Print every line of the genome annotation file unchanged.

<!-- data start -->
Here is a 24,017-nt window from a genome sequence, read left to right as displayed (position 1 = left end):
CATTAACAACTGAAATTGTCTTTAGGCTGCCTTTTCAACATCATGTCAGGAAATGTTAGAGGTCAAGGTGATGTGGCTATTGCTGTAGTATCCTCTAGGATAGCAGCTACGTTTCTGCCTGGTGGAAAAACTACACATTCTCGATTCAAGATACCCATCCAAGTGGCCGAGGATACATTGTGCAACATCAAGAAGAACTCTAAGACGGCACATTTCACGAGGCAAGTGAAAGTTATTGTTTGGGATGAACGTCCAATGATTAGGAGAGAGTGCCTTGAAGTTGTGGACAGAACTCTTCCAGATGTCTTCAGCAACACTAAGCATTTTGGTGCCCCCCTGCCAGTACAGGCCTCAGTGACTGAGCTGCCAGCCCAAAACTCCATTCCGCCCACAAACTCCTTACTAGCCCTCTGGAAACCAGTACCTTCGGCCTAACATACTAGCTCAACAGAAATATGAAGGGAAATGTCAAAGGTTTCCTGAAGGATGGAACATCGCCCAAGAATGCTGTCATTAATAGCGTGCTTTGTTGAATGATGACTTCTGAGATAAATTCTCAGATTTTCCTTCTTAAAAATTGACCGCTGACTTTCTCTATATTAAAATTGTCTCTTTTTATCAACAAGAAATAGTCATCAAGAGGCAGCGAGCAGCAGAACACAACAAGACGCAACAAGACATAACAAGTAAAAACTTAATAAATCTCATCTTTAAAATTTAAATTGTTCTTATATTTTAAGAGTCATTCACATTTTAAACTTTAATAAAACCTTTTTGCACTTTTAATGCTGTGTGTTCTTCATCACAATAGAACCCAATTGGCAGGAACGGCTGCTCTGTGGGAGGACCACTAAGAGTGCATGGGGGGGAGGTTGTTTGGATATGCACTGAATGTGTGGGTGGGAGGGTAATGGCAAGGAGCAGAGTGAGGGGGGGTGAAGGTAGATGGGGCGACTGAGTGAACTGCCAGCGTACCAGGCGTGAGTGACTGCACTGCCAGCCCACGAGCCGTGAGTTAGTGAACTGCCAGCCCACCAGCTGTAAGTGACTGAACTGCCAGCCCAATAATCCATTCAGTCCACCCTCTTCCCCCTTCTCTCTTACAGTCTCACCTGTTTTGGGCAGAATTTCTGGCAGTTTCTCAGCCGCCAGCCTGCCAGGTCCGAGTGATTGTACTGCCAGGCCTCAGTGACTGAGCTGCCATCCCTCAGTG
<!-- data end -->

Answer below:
Here is a 24,017-nt window from a genome sequence, read left to right as displayed (position 1 = left end):
CATTAACAACTGAAATTGTCTTTAGGCTGCCTTTTCAACATCATGTCAGGAAATGTTAGAGGTCAAGGTGATGTGGCTATTGCTGTAGTATCCTCTAGGATAGCAGCTACGTTTCTGCCTGGTGGAAAAACTACACATTCTCGATTCAAGATACCCATCCAAGTGGCCGAGGATACATTGTGCAACATCAAGAAGAACTCTAAGACGGCACATTTCACGAGGCAAGTGAAAGTTATTGTTTGGGATGAACGTCCAATGATTAGGAGAGAGTGCCTTGAAGTTGTGGACAGAACTCTTCCAGATGTCTTCAGCAACACTAAGCATTTTGGTGCCCCCCTGCCAGTACAGGCCTCAGTGACTGAGCTGCCAGCCCAAAACTCCATTCCGCCCACAAACTCCTTACTAGCCCTCTGGAAACCAGTACCTTCGGCCTAACATACTAGCTCAACAGAAATATGAAGGGAAATGTCAAAGGTTTCCTGAAGGATGGAACATCGCCCAAGAATGCTGTCATTAATAGCGTGCTTTGTTGAATGATGACTTCTGAGATAAATTCTCAGATTTTCCTTCTTAAAAATTGACCGCTGACTTTCTCTATATTAAAATTGTCTCTTTTTATCAACAAGAAATAGTCATCAAGAGGCAGCGAGCAGCAGAACACAACAAGACGCAACAAGACATAACAAGTAAAAACTTAATAAATCTCATCTTTAAAATTTAAATTGTTCTTATATTTTAAGAGTCATTCACATTTTAAACTTTAATAAAACCTTTTTGCACTTTTAATGCTGTGTGTTCTTCATCACAATAGAACCCAATTGGCAGGAACGGCTGCTCTGTGGGAGGACCACTAAGAGTGCATGGGGGGGAGGTTGTTTGGATATGCACTGAATGTGTGGGTGGGAGGGTAATGGCAAGGAGCAGAGTGAGGGGGGGTGAAGGTAGATGGGGCGACTGAGTGAACTGCCAGCGTACCAGGCGTGAGTGACTGCACTGCCAGCCCACGAGCCGTGAGTTAGTGAACTGCCAGCCCACCAGCTGTAAGTGACTGAACTGCCAGCCCAATAATCCATTCAGTCCACCCTCTTCCCCCTTCTCTCTTACAGTCTCACCTGTTTTGGGCAGAATTTCTGGCAGTTTCTCAGCCGCCAGCCTGCCAGGTCCGAGTGATTGTACTGCCAGGCCTCAGTGACTGAGCTGCCATCCCTCAGTG